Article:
5. Proposed § 609.3(e)(2) prohibits any communications, instructions, or permitted advertising or marketing from interfering with, detracting from, contradicting, or otherwise undermining the purpose of providing a free electronic credit monitoring service to active duty military consumers. Is this prohibition necessary?

6. Section 609.3(e)(3) provides the following examples of prohibited conduct: (1) Any representation that an active duty military consumer must purchase a paid product or service in order to obtain the free electronic credit monitoring service required by § 609.3(a); (2) a false representation that a product or service ancillary to receipt of the free electronic credit monitoring service, such as identity theft insurance, is free; or (3) the offering of an ongoing service without a clear and prominent disclosure that the consumer must cancel the service to avoid being charged. Are there more examples of prohibited conduct that should be included in the proposed rule? Should “clearly and prominently” be defined?

7. Proposed § 609.3(f) prohibits asking or requiring an active duty military consumer to agree to terms or conditions in connection with obtaining a free electronic credit monitoring service. Is this prohibition necessary to ensure that active duty military consumers are able easily to obtain their free electronic credit monitoring service? Do consumer reporting agencies currently require customers of Start Printed Page 57699commercial credit monitoring services to agree to terms or conditions? If so, does this prohibition impose undue burdens on nationwide consumer reporting agencies? If so, is there a way to minimize these burdens?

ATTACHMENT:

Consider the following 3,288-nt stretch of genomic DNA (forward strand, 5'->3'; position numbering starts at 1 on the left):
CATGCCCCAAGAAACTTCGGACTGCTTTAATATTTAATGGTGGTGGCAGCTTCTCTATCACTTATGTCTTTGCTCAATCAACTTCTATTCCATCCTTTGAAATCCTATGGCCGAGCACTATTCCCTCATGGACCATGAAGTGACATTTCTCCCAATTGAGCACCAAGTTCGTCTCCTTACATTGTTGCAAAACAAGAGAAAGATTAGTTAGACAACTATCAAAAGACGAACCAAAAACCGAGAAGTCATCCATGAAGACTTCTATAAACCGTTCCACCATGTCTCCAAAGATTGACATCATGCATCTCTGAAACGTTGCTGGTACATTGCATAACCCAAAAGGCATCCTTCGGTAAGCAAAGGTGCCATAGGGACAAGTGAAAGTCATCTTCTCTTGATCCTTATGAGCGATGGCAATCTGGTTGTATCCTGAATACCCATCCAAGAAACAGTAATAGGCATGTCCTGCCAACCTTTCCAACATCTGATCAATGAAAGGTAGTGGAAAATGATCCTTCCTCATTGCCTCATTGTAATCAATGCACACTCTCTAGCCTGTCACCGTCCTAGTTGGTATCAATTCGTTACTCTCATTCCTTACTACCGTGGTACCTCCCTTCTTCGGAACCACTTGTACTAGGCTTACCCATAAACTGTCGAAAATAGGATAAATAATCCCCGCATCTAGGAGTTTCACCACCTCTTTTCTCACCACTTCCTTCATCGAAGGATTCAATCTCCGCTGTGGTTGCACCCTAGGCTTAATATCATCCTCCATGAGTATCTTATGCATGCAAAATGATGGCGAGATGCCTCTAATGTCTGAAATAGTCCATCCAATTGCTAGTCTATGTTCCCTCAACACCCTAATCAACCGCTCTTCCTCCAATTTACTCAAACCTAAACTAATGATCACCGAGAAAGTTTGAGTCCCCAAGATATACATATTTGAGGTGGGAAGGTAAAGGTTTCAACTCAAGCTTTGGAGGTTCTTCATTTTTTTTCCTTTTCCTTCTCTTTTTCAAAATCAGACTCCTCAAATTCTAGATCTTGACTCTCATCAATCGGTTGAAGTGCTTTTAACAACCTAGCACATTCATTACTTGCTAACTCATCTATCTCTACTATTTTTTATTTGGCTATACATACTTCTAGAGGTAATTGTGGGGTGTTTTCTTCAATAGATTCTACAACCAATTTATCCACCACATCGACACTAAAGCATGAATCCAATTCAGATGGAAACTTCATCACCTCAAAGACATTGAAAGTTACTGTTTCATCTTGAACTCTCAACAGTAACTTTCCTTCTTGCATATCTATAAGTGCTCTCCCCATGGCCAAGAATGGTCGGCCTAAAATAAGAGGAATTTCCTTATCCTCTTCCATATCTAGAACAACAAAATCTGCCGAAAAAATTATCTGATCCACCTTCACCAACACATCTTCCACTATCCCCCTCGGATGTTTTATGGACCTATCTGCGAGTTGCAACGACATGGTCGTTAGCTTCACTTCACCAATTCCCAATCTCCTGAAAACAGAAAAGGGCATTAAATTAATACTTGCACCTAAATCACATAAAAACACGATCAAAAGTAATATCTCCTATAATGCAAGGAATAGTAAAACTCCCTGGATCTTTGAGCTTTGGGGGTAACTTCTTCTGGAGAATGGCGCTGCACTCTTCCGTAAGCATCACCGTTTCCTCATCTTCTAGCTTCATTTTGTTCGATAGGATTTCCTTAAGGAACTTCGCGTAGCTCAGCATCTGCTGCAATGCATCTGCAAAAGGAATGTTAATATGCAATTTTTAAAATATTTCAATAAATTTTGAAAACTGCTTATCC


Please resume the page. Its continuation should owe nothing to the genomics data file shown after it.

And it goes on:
Section 609.4 Timing of Credit Monitoring Services

1. The proposed rule also requires that these notices be provided within 24 hours of any material additions or modifications to a consumer's file. Is this time requirement appropriate?

Section 609.5 Additional Information To Be Included in Electronic Credit Monitoring Notices

1. The proposed rule requires that the electronic notifications include a link to the summary of the consumer's rights under the Fair Credit Reporting Act. Will requiring this link provide useful information to consumers or is there different information that would be more useful? Is there a different method of providing this information that would be more effective?

You can file a comment online or on paper. For the Commission to consider your comment, we must receive it on or before January 7, 2019. Write “Military Credit Monitoring Rulemaking, Matter No. R811007” on the comment. Your comment—including your name and your state—will be placed on the public record of this proceeding, including, to the extent practicable, on the public FTC website, at https://www.ftc.gov/​policy/​public-comments.